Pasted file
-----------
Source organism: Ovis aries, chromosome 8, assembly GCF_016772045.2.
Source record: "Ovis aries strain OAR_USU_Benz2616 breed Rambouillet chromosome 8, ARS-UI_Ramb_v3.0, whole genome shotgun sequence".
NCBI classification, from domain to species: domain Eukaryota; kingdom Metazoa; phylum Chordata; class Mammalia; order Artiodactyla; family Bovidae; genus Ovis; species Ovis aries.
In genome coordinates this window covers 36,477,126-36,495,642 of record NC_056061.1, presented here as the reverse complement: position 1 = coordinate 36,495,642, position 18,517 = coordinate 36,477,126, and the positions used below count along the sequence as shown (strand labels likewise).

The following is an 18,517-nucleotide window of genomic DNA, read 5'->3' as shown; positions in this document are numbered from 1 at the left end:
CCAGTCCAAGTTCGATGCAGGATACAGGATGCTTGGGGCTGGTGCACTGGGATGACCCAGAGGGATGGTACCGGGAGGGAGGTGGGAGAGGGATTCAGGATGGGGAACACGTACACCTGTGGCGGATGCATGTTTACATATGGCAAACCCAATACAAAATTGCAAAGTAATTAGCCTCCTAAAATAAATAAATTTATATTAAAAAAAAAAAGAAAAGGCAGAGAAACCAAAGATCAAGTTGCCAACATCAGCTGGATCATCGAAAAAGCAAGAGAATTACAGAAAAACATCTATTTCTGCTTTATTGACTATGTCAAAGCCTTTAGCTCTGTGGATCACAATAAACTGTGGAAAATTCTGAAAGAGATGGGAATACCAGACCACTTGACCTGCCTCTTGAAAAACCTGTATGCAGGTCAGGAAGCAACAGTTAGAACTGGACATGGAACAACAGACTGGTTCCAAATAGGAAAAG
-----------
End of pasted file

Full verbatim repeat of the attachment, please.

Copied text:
Source organism: Ovis aries, chromosome 8, assembly GCF_016772045.2.
Source record: "Ovis aries strain OAR_USU_Benz2616 breed Rambouillet chromosome 8, ARS-UI_Ramb_v3.0, whole genome shotgun sequence".
NCBI classification, from domain to species: domain Eukaryota; kingdom Metazoa; phylum Chordata; class Mammalia; order Artiodactyla; family Bovidae; genus Ovis; species Ovis aries.
In genome coordinates this window covers 36,477,126-36,495,642 of record NC_056061.1, presented here as the reverse complement: position 1 = coordinate 36,495,642, position 18,517 = coordinate 36,477,126, and the positions used below count along the sequence as shown (strand labels likewise).

The following is an 18,517-nucleotide window of genomic DNA, read 5'->3' as shown; positions in this document are numbered from 1 at the left end:
CCAGTCCAAGTTCGATGCAGGATACAGGATGCTTGGGGCTGGTGCACTGGGATGACCCAGAGGGATGGTACCGGGAGGGAGGTGGGAGAGGGATTCAGGATGGGGAACACGTACACCTGTGGCGGATGCATGTTTACATATGGCAAACCCAATACAAAATTGCAAAGTAATTAGCCTCCTAAAATAAATAAATTTATATTAAAAAAAAAAAGAAAAGGCAGAGAAACCAAAGATCAAGTTGCCAACATCAGCTGGATCATCGAAAAAGCAAGAGAATTACAGAAAAACATCTATTTCTGCTTTATTGACTATGTCAAAGCCTTTAGCTCTGTGGATCACAATAAACTGTGGAAAATTCTGAAAGAGATGGGAATACCAGACCACTTGACCTGCCTCTTGAAAAACCTGTATGCAGGTCAGGAAGCAACAGTTAGAACTGGACATGGAACAACAGACTGGTTCCAAATAGGAAAAG